BWSSB has written to the government to either allow a hike in the water tariff or sanction an annual grant of Rs. 200 crore to the board
Citizens, be prepared to pay more for water after Bangalore Water Supply and Sewerage Board starts supply from the Cauvery Stage IV Phase II. BWSSB has written to the government to either allow a hike in the water tariff or sanction an annual grant of Rs. 200 crore to the board. The water board has not been receiving any government grants.
BWSSB chairperson Gaurav Gupta told The Hindu on Sunday that the government was being apprised of the board’s financial position. “We have made it clear to the government that our monthly power, operation and maintenance costs would go up drastically after the new project is commissioned,” he said. The new project will augment the city’s daily supply of 900 million litres of water per day by 500 mld. The ambitious project is set to be commissioned in phases to provide water to the new areas added to the BBMP from the erstwhile six city municipal councils and one town municipal council.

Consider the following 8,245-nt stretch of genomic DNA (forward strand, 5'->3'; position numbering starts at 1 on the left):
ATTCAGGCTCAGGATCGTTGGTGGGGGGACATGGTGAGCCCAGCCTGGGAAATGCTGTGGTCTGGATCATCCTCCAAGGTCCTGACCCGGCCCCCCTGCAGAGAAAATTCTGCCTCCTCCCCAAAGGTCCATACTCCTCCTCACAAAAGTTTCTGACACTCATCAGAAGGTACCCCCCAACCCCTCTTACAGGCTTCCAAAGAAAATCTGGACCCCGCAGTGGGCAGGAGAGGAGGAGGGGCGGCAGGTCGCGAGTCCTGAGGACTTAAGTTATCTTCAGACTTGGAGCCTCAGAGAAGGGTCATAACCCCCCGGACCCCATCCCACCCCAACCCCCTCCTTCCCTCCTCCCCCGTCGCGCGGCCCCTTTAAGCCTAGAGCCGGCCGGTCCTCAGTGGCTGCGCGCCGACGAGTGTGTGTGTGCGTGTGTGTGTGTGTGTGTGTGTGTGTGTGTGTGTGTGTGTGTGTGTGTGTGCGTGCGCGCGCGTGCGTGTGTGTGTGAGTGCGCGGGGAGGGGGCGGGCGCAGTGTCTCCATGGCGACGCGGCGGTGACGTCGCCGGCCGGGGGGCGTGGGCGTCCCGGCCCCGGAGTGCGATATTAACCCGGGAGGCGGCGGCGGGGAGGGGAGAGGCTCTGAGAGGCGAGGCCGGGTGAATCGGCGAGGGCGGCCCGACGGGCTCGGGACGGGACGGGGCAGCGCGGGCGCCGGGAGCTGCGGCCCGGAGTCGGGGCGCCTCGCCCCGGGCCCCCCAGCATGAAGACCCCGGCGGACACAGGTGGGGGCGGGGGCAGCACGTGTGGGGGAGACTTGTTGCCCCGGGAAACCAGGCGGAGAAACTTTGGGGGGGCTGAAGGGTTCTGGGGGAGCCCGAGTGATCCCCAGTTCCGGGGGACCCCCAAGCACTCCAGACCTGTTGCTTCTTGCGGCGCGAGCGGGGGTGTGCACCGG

Tariff not revised
The water board, which has spent Rs. 1,759 crore on the project with assistance from Japan International Cooperation Agency (JICA), has been pushing for a hike in water rates for several years. Although power tariff was revised more than twice since 2005, water tariff has remained the same. Water rates have not been revised in the last seven years.
Although the former BWSSB Minister Katta Subramanya Naidu had, in April last year, announced that water rates would be hiked, the proposal was not approved by the Cabinet. “We have explained to the government that our financial burden had increased following the increase in power tariff in the last few years. It will be difficult to manage after the Cauvery Stage IV Phase II is commissioned,” Mr. Gupta said. He said: “The government will have to tell us how to meet the additional costs. Either the tariff should be hiked or we should be given annual grants. Otherwise, we will be constrained on several issues. We cannot compromise on operation and maintenance of existing lines. We need money to replace and rehabilitate the old lines.”
The board is now spending Rs. 28 crore monthly on power used to pump water to the city from its reservoirs. “Although this cost is likely to increase by another Rs. 20 crore (Rs. 240 crore annually) for pumping the extra 500 mld of water, we are asking for a grant of only Rs. 200 crore,” he said. “When the partial commissioning is done to pump 200 to 250 mld of water, the initial additional expenses on power charges and maintenance will be around Rs. 13 crore. This will increase to Rs. 20 crore after the total project is commissioned,” he said.